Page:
A “lazy eye” is not lazy at all! Research has shown that amblyopia is a disorder of the brain’s ability to use both eyes together as a team, and is a treatable form of vision loss that can be improved. It occurs when the brain and eye are not working together properly, causing reduced vision in one or both eyes. Unlike strabismus, which is a crossed or turned eye, the amblyopic eye may look normal. However, when there is a disruption in binocular vision, or eye-teaming, the brain will shut off the weaker eye in favor of the stronger eye. If left untreated, outside of poor vision, amblyopia can affect a child’s self- image, school life, friendships, and may impact mental health.
Amblyopia typically develops during infancy and early childhood. This condition affects over 12 million people in the US alone (about 3.5% of the US population). Those with amblyopia experience mild to severe vision loss in one or both eyes. Symptoms typically include:
- Impaired depth perception
- Poor eye-hand coordination
- Frequent tripping or other accidents
- Trouble with processing information visually (visual perceptual skills)
- Struggling with reading speed and/or or comprehension
There are three types of amblyopia:
- Strabismic amblyopia. This common form of amblyopia occurs when the eyes are misaligned, with a condition medically known as, or an “eye turn.” To avoid double vision, the brain shuts off the weaker eye, which is known as suppression.
- Refractive amblyopia. This form of amblyopia occurs when one eye has significantly different amount of nearsightedness, farsightedness, or astigmatism. When this happens, the brain favors the eye with better vision and shuts off the weaker eye, known as suppression.
- Deprivation amblyopia. This occurs when something obstructs light from entering an eye, such as cataracts. As a result of the obstruction, one eye becomes weaker and the brain favors the eye without the obstruction, turning off the weaker eye. This is known as, you guessed it, suppression.
Historically, amblyopia treatment was limited to penalization therapy by using an eye patch or atropine eye drops on the better-seeing eye. By penalizing the good eye, the goal was to “strengthen” the weaker eye. However, as most doctors know, patient compliance is poor because of the many negative side effects of patching and eyedrops. Furthermore, patching often causes family battles when trying to force a child to comply with wearing their eye patch.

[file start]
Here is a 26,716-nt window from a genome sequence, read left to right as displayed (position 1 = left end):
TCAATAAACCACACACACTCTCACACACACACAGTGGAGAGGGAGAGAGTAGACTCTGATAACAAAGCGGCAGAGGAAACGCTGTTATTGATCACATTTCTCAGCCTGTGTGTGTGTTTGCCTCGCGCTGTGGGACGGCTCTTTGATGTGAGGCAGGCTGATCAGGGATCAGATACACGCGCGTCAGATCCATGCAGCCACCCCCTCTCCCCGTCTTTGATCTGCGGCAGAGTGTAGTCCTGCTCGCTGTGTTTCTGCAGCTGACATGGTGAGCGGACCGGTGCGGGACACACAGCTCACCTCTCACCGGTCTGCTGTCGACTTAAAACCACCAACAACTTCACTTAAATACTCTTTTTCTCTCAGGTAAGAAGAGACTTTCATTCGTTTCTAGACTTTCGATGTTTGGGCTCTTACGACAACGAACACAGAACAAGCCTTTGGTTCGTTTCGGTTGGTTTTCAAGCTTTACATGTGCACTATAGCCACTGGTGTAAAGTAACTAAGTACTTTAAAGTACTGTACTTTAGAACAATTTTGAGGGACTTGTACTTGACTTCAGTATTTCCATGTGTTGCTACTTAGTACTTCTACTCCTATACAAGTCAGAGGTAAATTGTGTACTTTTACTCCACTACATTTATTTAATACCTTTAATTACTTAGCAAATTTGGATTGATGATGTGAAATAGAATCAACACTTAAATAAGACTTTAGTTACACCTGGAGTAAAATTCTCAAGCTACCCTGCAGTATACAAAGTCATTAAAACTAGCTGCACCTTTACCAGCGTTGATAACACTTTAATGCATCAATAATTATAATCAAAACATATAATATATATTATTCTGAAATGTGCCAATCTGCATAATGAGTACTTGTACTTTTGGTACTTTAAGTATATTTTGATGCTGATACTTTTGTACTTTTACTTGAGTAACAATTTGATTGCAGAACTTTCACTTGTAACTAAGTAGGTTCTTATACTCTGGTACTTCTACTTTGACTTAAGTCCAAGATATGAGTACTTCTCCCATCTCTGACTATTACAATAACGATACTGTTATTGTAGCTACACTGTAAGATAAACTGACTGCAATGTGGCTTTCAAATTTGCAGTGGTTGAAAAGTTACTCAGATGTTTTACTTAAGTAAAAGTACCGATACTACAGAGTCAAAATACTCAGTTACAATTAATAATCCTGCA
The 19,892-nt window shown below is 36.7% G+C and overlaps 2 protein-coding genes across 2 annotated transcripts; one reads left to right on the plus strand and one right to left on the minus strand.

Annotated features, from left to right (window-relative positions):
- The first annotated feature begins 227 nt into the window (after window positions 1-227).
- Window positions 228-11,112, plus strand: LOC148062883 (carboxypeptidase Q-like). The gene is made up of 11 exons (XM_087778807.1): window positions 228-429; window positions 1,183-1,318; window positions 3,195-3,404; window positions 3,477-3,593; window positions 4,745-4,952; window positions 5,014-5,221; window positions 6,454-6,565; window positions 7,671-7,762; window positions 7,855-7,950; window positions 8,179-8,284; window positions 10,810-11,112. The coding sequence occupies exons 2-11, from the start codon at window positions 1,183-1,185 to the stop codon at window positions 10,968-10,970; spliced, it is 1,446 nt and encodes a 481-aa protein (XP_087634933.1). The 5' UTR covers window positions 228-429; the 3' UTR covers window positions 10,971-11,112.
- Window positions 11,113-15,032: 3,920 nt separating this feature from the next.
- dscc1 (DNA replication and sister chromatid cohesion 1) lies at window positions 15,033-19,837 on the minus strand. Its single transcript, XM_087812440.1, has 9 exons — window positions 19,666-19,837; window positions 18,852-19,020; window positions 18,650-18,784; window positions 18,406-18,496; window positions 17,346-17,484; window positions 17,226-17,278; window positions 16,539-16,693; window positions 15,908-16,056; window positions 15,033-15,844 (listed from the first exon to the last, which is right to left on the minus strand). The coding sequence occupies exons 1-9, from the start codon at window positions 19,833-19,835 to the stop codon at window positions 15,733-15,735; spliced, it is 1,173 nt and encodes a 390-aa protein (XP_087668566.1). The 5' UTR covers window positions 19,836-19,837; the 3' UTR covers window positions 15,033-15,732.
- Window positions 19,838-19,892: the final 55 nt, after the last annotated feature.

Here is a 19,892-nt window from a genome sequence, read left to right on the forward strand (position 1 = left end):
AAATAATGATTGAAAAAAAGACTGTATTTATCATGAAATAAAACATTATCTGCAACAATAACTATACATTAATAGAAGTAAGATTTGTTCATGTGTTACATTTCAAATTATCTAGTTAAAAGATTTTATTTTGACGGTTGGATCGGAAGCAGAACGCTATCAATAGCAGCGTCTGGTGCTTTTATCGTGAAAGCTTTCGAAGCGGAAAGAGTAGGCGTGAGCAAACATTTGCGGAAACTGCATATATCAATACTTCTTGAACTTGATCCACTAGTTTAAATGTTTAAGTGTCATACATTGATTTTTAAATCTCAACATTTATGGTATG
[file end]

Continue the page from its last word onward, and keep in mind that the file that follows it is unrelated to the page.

Outside of the classroom, a child can have trouble with social interactions and bullying due to forced patching. Kids just don’t want to wear their eye patch because it impacts their quality of life and atropine drops can cause light sensitivity and disorientation. As a result, amblyopia is rarely fully resolved with occlusion therapy alone.
Even a patient who has done occlusion therapy and improved the weaker eye to near-20/20, will still typically have suppression, leading to poor teaming and function. The brain still suppresses (shuts off) the “bad eye,” leading to stereo blindness – a deficit in depth perception. This contributes to being accident prone, poor reading efficiency, and poor eye-hand coordination. Occlusion therapy is an outdated, and largely ineffective, approach to a complex and serious vision disorder.
The team at Blacksburg’s Vision+ Performance and Rehab provides advanced amblyopia vision development and neurorehabilitation. This method emphasizes the development of true binocular vision and visual information processing. Treatment sessions are conducted in the office by a trained vision development therapist, under the supervision of our physicians, along with guided home-support activities. There are no negative side effects of optometric vision development therapy, and the child gets to have little impact on their daily routine (no fighting over patches or medications). As a result, our patients see results significantly faster and with better end-results, including restoration of sight, depth perception, visual processing abilities, and eye-hand coordination. Depending on your case, the treatment plan may start with eye drops or patching, and then progress to more advanced amblyopia therapy when appropriate.
Age is not a barrier to the treatment of amblyopia! Research shows there is neuroplasticity in the adult brain and by applying the advanced amblyopia treatment protocols, like we use at our Blacksburg rehab facility, adults with amblyopia can be successfully treated, as well!
Our advanced binocular vision treatment for amblyopia includes:
- Visual Perceptual Learning
- Visual Processing Development
- Vision Development and Binocular Neurorehabilitation
- Ocular-motor Training
- Accommodation “Focusing” Training
- Eye-hand Coordination Training
- Sensory Integration
ADDITIONAL RESOURCES AND RESEARCH
The below links are for scholarly research on amblyopia treatment.
- A New Form of Rapid Binocular Plasticity in Adult with Amblyopia.
- Amblyopia and Binocular Vision.
- Binocular Combination in Anisometropic Amblyopia.
- Binocular Vision in Amblyopia: Structure, Suppression and Plasticity.
- Perceptual Learning Improves Visual Performance in Juvenile Amblyopia.
- Prentice Award Lecture 2011: Removing the Brakes on Plasticity in the Amblyopic Brain.
- Stereopsis and Amblyopia: A mini-review
- The Amblyopia Project | VisionHelp
- The Effect of Video Game Training on the Vision of Adults with Bilateral Deprivation Amblyopia.
- The Pattern of Learned Visual Improvements in Adult Amblyopia.
- Restoration of binocular vision in amblyopia.
- Amblyopia and quality of life: a systematic review.